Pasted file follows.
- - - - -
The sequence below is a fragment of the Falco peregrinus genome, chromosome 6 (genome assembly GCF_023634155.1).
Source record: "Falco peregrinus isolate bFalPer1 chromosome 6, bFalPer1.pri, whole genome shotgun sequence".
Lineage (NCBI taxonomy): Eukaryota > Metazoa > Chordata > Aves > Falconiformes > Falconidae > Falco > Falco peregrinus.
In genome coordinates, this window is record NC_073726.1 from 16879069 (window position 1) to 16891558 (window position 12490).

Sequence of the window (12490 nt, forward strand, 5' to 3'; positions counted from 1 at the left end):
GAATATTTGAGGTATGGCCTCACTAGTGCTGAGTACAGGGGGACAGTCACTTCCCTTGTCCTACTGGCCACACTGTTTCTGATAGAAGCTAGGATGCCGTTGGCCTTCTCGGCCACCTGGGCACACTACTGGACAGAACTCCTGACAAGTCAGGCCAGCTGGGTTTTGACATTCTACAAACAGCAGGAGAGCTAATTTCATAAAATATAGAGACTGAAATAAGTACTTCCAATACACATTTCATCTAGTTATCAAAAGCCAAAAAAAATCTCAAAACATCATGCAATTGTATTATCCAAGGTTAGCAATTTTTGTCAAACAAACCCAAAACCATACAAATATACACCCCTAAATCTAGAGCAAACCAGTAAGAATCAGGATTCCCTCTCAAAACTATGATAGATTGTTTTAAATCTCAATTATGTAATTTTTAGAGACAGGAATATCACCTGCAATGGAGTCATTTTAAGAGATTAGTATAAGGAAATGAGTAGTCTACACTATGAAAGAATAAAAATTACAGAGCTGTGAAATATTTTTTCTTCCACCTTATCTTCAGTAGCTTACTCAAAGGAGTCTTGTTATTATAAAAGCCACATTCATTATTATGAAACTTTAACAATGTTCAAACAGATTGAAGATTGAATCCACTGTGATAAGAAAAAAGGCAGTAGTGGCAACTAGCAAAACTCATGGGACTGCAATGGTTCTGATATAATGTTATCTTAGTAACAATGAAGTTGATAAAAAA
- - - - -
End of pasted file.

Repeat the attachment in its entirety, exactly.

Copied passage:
The sequence below is a fragment of the Falco peregrinus genome, chromosome 6 (genome assembly GCF_023634155.1).
Source record: "Falco peregrinus isolate bFalPer1 chromosome 6, bFalPer1.pri, whole genome shotgun sequence".
Lineage (NCBI taxonomy): Eukaryota > Metazoa > Chordata > Aves > Falconiformes > Falconidae > Falco > Falco peregrinus.
In genome coordinates, this window is record NC_073726.1 from 16879069 (window position 1) to 16891558 (window position 12490).

Sequence of the window (12490 nt, forward strand, 5' to 3'; positions counted from 1 at the left end):
GAATATTTGAGGTATGGCCTCACTAGTGCTGAGTACAGGGGGACAGTCACTTCCCTTGTCCTACTGGCCACACTGTTTCTGATAGAAGCTAGGATGCCGTTGGCCTTCTCGGCCACCTGGGCACACTACTGGACAGAACTCCTGACAAGTCAGGCCAGCTGGGTTTTGACATTCTACAAACAGCAGGAGAGCTAATTTCATAAAATATAGAGACTGAAATAAGTACTTCCAATACACATTTCATCTAGTTATCAAAAGCCAAAAAAAATCTCAAAACATCATGCAATTGTATTATCCAAGGTTAGCAATTTTTGTCAAACAAACCCAAAACCATACAAATATACACCCCTAAATCTAGAGCAAACCAGTAAGAATCAGGATTCCCTCTCAAAACTATGATAGATTGTTTTAAATCTCAATTATGTAATTTTTAGAGACAGGAATATCACCTGCAATGGAGTCATTTTAAGAGATTAGTATAAGGAAATGAGTAGTCTACACTATGAAAGAATAAAAATTACAGAGCTGTGAAATATTTTTTCTTCCACCTTATCTTCAGTAGCTTACTCAAAGGAGTCTTGTTATTATAAAAGCCACATTCATTATTATGAAACTTTAACAATGTTCAAACAGATTGAAGATTGAATCCACTGTGATAAGAAAAAAGGCAGTAGTGGCAACTAGCAAAACTCATGGGACTGCAATGGTTCTGATATAATGTTATCTTAGTAACAATGAAGTTGATAAAAAA